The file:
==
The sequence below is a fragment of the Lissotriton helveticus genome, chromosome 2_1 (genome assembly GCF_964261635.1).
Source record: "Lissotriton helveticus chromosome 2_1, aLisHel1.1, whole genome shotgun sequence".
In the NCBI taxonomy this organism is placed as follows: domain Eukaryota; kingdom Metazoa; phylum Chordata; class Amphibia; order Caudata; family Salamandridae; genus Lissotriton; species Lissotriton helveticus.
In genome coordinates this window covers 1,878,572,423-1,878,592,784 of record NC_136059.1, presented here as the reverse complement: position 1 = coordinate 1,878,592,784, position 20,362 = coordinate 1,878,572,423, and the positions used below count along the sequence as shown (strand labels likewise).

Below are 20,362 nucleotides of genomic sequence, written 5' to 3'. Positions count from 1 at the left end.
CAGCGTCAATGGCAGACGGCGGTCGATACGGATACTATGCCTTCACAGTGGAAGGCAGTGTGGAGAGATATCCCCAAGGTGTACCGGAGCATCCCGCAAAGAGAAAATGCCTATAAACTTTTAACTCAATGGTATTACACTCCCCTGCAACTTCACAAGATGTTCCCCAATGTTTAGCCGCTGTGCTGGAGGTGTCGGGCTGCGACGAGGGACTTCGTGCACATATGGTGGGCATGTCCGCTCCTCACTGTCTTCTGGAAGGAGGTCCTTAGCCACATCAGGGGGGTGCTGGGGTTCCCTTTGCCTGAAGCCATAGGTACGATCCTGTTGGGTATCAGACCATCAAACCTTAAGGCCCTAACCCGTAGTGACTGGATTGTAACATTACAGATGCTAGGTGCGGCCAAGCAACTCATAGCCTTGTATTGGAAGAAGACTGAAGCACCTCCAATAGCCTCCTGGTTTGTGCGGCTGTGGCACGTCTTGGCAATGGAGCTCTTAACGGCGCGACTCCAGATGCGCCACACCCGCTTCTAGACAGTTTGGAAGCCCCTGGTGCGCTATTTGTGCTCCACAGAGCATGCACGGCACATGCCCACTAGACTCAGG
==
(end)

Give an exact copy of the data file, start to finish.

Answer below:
The sequence below is a fragment of the Lissotriton helveticus genome, chromosome 2_1 (genome assembly GCF_964261635.1).
Source record: "Lissotriton helveticus chromosome 2_1, aLisHel1.1, whole genome shotgun sequence".
In the NCBI taxonomy this organism is placed as follows: domain Eukaryota; kingdom Metazoa; phylum Chordata; class Amphibia; order Caudata; family Salamandridae; genus Lissotriton; species Lissotriton helveticus.
In genome coordinates this window covers 1,878,572,423-1,878,592,784 of record NC_136059.1, presented here as the reverse complement: position 1 = coordinate 1,878,592,784, position 20,362 = coordinate 1,878,572,423, and the positions used below count along the sequence as shown (strand labels likewise).

Below are 20,362 nucleotides of genomic sequence, written 5' to 3'. Positions count from 1 at the left end.
CAGCGTCAATGGCAGACGGCGGTCGATACGGATACTATGCCTTCACAGTGGAAGGCAGTGTGGAGAGATATCCCCAAGGTGTACCGGAGCATCCCGCAAAGAGAAAATGCCTATAAACTTTTAACTCAATGGTATTACACTCCCCTGCAACTTCACAAGATGTTCCCCAATGTTTAGCCGCTGTGCTGGAGGTGTCGGGCTGCGACGAGGGACTTCGTGCACATATGGTGGGCATGTCCGCTCCTCACTGTCTTCTGGAAGGAGGTCCTTAGCCACATCAGGGGGGTGCTGGGGTTCCCTTTGCCTGAAGCCATAGGTACGATCCTGTTGGGTATCAGACCATCAAACCTTAAGGCCCTAACCCGTAGTGACTGGATTGTAACATTACAGATGCTAGGTGCGGCCAAGCAACTCATAGCCTTGTATTGGAAGAAGACTGAAGCACCTCCAATAGCCTCCTGGTTTGTGCGGCTGTGGCACGTCTTGGCAATGGAGCTCTTAACGGCGCGACTCCAGATGCGCCACACCCGCTTCTAGACAGTTTGGAAGCCCCTGGTGCGCTATTTGTGCTCCACAGAGCATGCACGGCACATGCCCACTAGACTCAGG